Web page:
And then kind of answers itself…but not really.
‘My mistake was to confuse a destiny to love with a destiny to love a given person…’
How do we fall in love?
‘Do we not fall in love partly out of a momentary will to suspend seeing through people, even at the cost of blinding ourselves a little in the process? If cynicism and love lie at opposite ends of a spectrum, do we not sometimes fall in love in order to escape the debilitating cynicism to which we are prone?’
Is it really love? Or hopeful self delusion?
‘Every fall into love involves the triumph of hope over self-knowledge. We fall in love hoping we won’t find in another what we know is in ourselves, all the cowardice, weakness, laziness, dishonesty, compromise, and stupidity….We locate inside another a perfection that eludes us within ourselves, and through our union with the beloved, hope to maintain (against the evidence of all self-knowledge) a precarious faith in our species..’
And then just when it all gets a wee to pompous and ponderific, the vignettes of the two characters are thrust back onto the page:
‘The search began badly.
607 9187 was not the beloved’s abode but a funeral parlour off Upper Street, though the establishment didn’t reveal itself to be one until the end of a trying conversation, in the course of which I learnt that After Life also had an employee called Chloe, who was summoned to the phone and spent agonizing minutes trying to place my name (eventually identifying me as a customer who had made inquiries into urns) before the confusion of names was cleared up and I hung up, red-faced, drenched with sweat, nearer death than life.’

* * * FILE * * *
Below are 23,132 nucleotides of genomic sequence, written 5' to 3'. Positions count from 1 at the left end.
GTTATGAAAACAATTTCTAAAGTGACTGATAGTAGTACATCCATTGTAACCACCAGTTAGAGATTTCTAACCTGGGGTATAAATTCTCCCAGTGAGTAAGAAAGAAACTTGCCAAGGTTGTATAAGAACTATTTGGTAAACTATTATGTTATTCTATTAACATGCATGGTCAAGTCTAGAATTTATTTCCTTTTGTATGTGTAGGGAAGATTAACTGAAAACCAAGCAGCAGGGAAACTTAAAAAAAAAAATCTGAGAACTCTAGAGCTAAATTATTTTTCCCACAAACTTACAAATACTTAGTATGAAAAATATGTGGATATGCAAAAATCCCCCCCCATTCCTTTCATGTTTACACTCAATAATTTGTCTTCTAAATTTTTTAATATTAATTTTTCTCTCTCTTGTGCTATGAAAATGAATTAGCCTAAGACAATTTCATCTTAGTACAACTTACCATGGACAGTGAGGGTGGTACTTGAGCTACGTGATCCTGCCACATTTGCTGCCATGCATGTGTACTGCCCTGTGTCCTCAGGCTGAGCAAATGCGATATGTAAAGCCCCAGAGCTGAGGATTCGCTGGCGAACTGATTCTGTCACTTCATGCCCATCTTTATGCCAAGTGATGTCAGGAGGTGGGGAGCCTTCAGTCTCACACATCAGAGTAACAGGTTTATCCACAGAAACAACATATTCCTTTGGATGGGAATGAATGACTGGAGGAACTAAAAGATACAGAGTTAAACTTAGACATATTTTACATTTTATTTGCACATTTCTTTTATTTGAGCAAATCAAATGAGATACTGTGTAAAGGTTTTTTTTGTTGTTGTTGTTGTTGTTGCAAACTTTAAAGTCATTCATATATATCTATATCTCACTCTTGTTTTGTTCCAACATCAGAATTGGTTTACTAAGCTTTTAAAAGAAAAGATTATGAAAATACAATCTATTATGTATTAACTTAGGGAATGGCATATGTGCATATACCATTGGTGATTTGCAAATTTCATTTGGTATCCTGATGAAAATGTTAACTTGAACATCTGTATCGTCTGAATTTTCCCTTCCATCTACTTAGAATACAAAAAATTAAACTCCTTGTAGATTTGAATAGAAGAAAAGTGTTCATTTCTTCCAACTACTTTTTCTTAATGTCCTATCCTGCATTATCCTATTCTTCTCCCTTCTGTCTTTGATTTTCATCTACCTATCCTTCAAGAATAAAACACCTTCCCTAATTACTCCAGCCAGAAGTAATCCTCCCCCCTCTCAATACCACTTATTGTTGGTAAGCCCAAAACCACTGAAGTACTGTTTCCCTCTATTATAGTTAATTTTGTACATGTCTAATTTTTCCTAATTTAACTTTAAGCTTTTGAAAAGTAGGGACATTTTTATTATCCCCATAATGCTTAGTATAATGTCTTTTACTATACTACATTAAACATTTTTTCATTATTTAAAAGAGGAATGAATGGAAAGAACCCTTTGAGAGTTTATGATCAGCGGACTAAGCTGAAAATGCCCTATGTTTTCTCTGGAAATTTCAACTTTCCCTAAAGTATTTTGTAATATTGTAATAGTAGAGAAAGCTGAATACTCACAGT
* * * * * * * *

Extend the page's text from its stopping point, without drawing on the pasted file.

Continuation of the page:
Don’t get me wrong. It is a GOOD book. It is splendaciously (that really is the only word for it) written. It is also quotable. My copy started to look like the illegitimate love-child of a post-it note and a stegosaurus. It manages to be both riveting and thought-provoking. It covers the grandiose, and as well as the humble.
I wonder though, if The Narrator suffers from that malaise which seems to inflict so many philosophising academics: the inability to ever be happy in the moment.